I was a freshman in college when I confronted the prospect of being drafted at the height of the Vietnam War. While against the war, I was also politically naïve and emotionally numb, not truly comprehending the stakes, much in the manner of the proverbial “deer-in-headlights.” By my 18th year, most draft deferments had been eliminated leaving only three options: Canada, false health claims (you’ve heard about some famous ones, no doubt), or the lottery.
364(5) individual dates were tossed into a drum and retrieved one at a time. Recruits would be taken in the order their birthdates were drawn. I sat in a cold sweat for the first couple of hundred draws and slowly began to relax as the 300th passed me by, then 320th, 330th, finally scoring at 348. As I recall, guys were taken through the 200th+ draw. I was “safe.”
My older brother had served in Army intelligence in Saigon for a season, investigating the so-called “black market” among the American troops. Landing in San Francisco when his tour had ended, he threw his service medal into the trash, so disillusioned had he become through first-hand experience of the thorough-going corruption from top to bottom.
The whole war has been comprehensively discredited today, starting with presidential lies and obfuscations trickling down through the entire effort, all the way into the cover-ups of American atrocities such as the My Lai massacre.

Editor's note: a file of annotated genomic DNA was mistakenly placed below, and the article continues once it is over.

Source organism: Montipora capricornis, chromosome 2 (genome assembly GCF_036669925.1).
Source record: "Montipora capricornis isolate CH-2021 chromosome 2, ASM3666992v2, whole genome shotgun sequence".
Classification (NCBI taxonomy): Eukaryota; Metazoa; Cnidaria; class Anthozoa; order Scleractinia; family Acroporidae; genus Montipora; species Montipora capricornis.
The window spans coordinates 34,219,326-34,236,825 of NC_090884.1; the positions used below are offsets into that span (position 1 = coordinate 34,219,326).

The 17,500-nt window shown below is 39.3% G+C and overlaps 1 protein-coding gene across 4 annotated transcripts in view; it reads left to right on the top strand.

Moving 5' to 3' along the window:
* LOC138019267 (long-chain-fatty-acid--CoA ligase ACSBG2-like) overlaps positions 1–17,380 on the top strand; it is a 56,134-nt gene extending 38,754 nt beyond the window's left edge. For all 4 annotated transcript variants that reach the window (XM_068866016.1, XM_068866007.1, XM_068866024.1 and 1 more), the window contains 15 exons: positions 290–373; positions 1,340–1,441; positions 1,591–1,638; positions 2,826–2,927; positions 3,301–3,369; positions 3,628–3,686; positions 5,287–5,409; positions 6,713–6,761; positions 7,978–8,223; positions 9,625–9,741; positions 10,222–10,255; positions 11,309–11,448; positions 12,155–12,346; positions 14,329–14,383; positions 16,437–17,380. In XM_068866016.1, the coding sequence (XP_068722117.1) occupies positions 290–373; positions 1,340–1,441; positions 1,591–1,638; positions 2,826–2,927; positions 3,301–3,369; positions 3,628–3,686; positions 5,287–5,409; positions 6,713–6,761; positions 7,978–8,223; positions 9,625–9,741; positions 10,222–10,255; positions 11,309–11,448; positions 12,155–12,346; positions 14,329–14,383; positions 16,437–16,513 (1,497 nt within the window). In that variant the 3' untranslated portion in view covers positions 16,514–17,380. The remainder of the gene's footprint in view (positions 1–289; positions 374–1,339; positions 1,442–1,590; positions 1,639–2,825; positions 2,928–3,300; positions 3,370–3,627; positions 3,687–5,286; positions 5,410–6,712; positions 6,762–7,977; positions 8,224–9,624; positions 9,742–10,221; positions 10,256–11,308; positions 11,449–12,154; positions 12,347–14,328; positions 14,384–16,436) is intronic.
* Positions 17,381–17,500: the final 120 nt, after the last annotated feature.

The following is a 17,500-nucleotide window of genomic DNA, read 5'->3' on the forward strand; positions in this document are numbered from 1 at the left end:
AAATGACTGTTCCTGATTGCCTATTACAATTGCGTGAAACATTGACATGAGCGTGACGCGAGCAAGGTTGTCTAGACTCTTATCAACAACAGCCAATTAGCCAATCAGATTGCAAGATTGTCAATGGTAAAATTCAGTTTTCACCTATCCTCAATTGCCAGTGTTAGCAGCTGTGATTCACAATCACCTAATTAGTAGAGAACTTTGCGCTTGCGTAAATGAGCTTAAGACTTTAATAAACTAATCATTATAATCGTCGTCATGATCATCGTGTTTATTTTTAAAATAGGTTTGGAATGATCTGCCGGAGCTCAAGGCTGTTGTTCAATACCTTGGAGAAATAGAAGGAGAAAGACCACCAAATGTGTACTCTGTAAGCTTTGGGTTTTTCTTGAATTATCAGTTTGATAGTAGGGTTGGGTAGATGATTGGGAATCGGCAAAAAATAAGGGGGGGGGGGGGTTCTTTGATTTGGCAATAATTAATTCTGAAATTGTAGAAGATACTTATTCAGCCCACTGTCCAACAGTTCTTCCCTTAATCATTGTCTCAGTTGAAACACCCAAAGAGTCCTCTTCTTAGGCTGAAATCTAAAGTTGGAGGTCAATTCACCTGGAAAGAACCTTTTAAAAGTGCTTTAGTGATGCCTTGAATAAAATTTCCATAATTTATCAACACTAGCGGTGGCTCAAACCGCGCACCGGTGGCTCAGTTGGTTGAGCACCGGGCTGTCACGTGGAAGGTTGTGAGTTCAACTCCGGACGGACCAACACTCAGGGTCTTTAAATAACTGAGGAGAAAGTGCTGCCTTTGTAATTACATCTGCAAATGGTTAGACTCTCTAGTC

Memory of these times came back in a flood when I read that today was the 50th anniversary of that infamous rampage. By the end of March 16th, 1968, American forces had killed 347 to 504 unarmed Vietnamese women, children and old men, and raped 20 women and girls, some as young as 10 years old in My Lai. If we learned nothing else from this, we re-discovered that war truly is hell, and humans stripped of civilizing veneers tend to revert to their most malevolent selves — Americans no less at risk of this descent than anyone else, although only Lt. William Calley was ultimately held accountable, and then, in a very modest manner.
Here’s a fine but difficult article from today’s NY Times that summarizes the awfulness, including our nation’s inept ability at confronting the truth.
But I got to thinking that there’s another lesson in this for us today pertaining to the importance of our collective fidelity in straining toward the truth, to valuing public service as an act of integrity for the sake of the common good, instead of narcissistic self-aggrandizement or self-indulgence.
Character matters. A lot. Honesty, integrity, courage, fidelity have dropped out of our medias’ lexicon. Do you hear those qualities being advanced in our culture?
As it turns out, there was heroism on that day 50 years ago in addition to the infamy: “The massacre finally ended when a flight crew led by Warrant Officer Hugh Thompson intervened. Angered by the murders he observed from his scout helicopter, he landed when he saw soldiers moving toward a group of villagers hiding in a bunker. As he left the helicopter, Mr. Thompson told the door gunner to cover him, and to fire on Charlie Company if they begin killing the Vietnamese at the bunker. After confronting Lieutenant Calley, who told him that it was none of his business, Mr. Thompson persuaded the pilots of other helicopters overhead to land and evacuate the civilians.”
Listen to George Washington: “I hope I shall possess firmness and virtue enough to maintain what I consider the most enviable of all titles, the character of an honest man.”
Consider this a lesson for Lent…